As a 21-year-veteran nurse with UC Davis Medical Center, Virpal Donley believes strongly in the care she and other staff provide. In fact, she often tells people:

“When you’re at your most vulnerable, do not trust your care or your loved ones’ care to anybody else but UC Davis Health. We provide better care than anyone else. Bar none.”

A very bad flu year

That’s not exaggeration or excessive allegiance. It’s simply this pediatric ICU nurse manager’s lived experience. In fact, in the hands of another hospital, she had a near-death experience.

It was 2017, a really bad flu season. As she recalls, “Healthy people in their 20s and 30s were dying. It’s difficult to remember other pandemics but COVID-19, but they happen.”

On New Year’s Day, Virpal got very sick. In the middle of the night, out of convenience and “because as a nurse I’d always thought I could advocate for myself,” she drove herself to the emergency department closest to her home — and not UC Davis Health. They tested her, said it was just the flu and told her to go home.

A very bad decision

Based on her vital signs, Virpal thought she needed to stay, but they persuaded her that the emergency department was full of other patients who needed their attention more. Reluctantly she agreed. Twelve hours later, she woke up on her bathroom floor, having passed out. She crawled to the side of the bed and roused her husband. He called an ambulance.

Because she’d just been discharged, she was transported to the same hospital emergency department “where they begrudgingly admitted me.” She remembers telling her husband, “This is serious. I’m really, really sick.” After that, she doesn’t remember much. She became hypoxic, her respiration very distressed, a state in which one becomes agitated and even delirious.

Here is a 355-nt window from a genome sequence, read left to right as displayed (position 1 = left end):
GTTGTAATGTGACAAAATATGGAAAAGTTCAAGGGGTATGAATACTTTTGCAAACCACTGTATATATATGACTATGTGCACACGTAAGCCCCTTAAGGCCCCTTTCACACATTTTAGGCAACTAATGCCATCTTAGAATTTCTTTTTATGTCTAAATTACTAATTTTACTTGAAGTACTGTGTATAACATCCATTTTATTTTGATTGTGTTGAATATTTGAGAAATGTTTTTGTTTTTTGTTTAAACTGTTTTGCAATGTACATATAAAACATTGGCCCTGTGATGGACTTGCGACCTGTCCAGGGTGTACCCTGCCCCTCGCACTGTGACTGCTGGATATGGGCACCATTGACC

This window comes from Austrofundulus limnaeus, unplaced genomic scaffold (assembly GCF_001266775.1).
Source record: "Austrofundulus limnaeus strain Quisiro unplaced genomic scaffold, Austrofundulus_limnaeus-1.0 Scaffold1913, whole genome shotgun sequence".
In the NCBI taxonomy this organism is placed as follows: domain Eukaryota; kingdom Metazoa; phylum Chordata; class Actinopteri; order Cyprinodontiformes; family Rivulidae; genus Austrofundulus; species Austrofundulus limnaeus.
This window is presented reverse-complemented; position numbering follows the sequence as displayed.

At this point, unable to “process or think clearly,” Virpal lost the ability to advocate for herself. Her lungs filled with fluid, and she began spitting up frothy pink secretions. Thankfully, her husband called one of Virpal’s colleagues, explained the situation, and that nurse contacted a UC Davis Health attending physician.

“If it weren’t for the intervention of my UC Davis Health colleague, I would be dead. Hands down.”Virpal

“They’re going to kill her”

The text read: “You have to get over there. They’re going to kill her.”

When the physician arrived, she found Virpal lying in near respiratory failure and septic shock. The staff was “passive and unengaged.” She immediately instructed them to intubate Virpal so she could get oxygen and start a line for antibiotics to clean her lungs. When Virpal was more stable, the doctor demanded they transfer her to UC Davis Medical Center. They did.

There, Virpal’s care was “aggressive and proactive.” For a week she had a breathing tube. After a few more days of recovery, she went home to rest.

She lived — and learned two valuable lessons

In 10 days, Virpal lost 15 pounds. Her body was wrecked. She wouldn’t go back to work until March.

The experience made Virpal grateful — as well as an even better nurse.

“I think I underappreciated delirium in our patients,” she explains. Since then, she frequently tells providers she works with about her experience, reminding them to always be every patient’s foremost advocate because most don’t have the expertise to do it for themselves. Even she, with plenty of expertise, had lost that ability when she became gravely ill.

She learned something else, too. For years, Virpal had made sure that her husband and children had UC Davis Health-affiliated physicians. Because she believed she could always advocate for herself, she had used a non-UC Davis Health primary care physician who’s a friend.

“As soon as open enrollment came around that year, I changed that in a hot second,” she explains. “Because if it weren’t for the intervention of my UC Davis Health colleague, I would be dead. Hands down.”